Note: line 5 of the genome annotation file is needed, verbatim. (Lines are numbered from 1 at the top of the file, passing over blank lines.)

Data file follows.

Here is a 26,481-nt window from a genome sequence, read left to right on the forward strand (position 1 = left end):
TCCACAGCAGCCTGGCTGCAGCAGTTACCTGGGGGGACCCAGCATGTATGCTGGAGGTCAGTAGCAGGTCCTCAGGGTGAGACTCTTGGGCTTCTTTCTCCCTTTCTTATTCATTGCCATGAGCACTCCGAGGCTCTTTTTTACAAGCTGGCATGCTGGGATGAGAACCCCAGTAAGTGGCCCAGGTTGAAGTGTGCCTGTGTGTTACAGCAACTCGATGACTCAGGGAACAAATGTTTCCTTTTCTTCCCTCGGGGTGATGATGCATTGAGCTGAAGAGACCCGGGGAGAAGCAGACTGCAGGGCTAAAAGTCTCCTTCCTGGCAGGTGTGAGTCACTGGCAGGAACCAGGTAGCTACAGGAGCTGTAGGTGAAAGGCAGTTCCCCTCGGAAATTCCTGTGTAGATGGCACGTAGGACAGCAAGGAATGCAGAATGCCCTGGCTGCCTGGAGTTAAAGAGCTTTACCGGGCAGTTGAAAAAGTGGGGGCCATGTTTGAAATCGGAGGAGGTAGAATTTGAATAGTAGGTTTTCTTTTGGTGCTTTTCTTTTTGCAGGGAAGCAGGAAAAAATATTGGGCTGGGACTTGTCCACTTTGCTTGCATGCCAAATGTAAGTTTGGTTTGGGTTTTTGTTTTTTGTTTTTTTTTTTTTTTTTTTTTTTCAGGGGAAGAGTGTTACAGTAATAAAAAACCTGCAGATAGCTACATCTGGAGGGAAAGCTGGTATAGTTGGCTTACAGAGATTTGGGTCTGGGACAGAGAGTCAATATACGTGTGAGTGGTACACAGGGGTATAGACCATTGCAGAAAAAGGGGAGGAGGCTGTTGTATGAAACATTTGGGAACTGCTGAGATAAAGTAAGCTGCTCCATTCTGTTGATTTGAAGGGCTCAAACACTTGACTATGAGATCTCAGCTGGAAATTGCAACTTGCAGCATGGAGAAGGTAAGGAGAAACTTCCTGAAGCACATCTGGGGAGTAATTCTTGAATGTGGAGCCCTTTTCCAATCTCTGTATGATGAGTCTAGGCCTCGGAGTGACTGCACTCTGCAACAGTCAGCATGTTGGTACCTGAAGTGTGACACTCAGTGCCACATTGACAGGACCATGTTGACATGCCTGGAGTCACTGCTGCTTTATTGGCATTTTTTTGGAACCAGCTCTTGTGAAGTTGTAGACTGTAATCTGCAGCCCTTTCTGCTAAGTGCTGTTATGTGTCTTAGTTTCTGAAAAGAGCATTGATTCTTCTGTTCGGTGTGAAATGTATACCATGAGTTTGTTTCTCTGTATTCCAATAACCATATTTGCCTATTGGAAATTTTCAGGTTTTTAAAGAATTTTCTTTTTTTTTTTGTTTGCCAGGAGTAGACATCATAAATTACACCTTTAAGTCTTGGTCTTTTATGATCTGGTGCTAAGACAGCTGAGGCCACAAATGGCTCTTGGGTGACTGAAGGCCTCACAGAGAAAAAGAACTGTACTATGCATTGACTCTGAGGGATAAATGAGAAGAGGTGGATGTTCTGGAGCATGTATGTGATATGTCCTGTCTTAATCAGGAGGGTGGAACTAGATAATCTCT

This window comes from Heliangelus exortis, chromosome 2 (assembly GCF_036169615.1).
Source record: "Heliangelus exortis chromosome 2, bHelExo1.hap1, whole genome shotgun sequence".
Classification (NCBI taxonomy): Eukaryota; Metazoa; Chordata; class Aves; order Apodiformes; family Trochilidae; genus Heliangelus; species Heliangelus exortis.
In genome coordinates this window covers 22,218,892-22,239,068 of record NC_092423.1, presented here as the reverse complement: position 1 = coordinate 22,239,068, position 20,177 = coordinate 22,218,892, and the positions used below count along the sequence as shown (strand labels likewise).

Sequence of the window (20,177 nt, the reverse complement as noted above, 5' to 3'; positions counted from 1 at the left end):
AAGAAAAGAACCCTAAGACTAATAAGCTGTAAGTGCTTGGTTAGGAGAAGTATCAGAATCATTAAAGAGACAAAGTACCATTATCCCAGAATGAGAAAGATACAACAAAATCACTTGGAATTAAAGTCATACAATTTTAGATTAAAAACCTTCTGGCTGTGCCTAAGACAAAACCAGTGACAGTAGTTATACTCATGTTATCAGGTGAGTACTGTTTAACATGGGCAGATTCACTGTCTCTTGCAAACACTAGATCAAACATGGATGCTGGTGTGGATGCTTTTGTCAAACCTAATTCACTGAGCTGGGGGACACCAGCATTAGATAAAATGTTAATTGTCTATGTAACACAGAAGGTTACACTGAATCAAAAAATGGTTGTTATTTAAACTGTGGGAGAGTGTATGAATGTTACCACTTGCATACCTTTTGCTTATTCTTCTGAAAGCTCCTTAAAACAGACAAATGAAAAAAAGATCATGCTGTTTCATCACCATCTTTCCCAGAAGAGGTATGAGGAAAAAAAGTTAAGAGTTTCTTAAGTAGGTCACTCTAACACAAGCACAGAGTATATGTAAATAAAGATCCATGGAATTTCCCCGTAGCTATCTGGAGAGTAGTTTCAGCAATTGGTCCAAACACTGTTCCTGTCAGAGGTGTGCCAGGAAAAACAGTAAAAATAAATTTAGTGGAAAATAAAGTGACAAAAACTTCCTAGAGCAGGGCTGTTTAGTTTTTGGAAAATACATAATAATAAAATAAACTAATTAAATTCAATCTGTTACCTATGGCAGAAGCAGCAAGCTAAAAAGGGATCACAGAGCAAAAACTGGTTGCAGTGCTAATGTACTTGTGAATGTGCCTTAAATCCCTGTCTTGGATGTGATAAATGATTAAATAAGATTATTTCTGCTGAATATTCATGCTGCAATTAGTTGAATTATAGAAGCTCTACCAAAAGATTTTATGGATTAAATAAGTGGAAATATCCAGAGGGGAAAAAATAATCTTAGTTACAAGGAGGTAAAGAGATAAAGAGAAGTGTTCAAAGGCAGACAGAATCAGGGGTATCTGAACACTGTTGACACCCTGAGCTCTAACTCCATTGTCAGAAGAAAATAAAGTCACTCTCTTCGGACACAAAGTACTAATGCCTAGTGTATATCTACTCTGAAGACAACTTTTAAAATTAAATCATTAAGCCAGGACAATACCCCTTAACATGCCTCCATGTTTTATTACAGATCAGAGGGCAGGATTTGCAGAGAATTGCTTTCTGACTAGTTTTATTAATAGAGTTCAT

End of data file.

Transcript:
Classification (NCBI taxonomy): Eukaryota; Metazoa; Chordata; class Aves; order Apodiformes; family Trochilidae; genus Heliangelus; species Heliangelus exortis.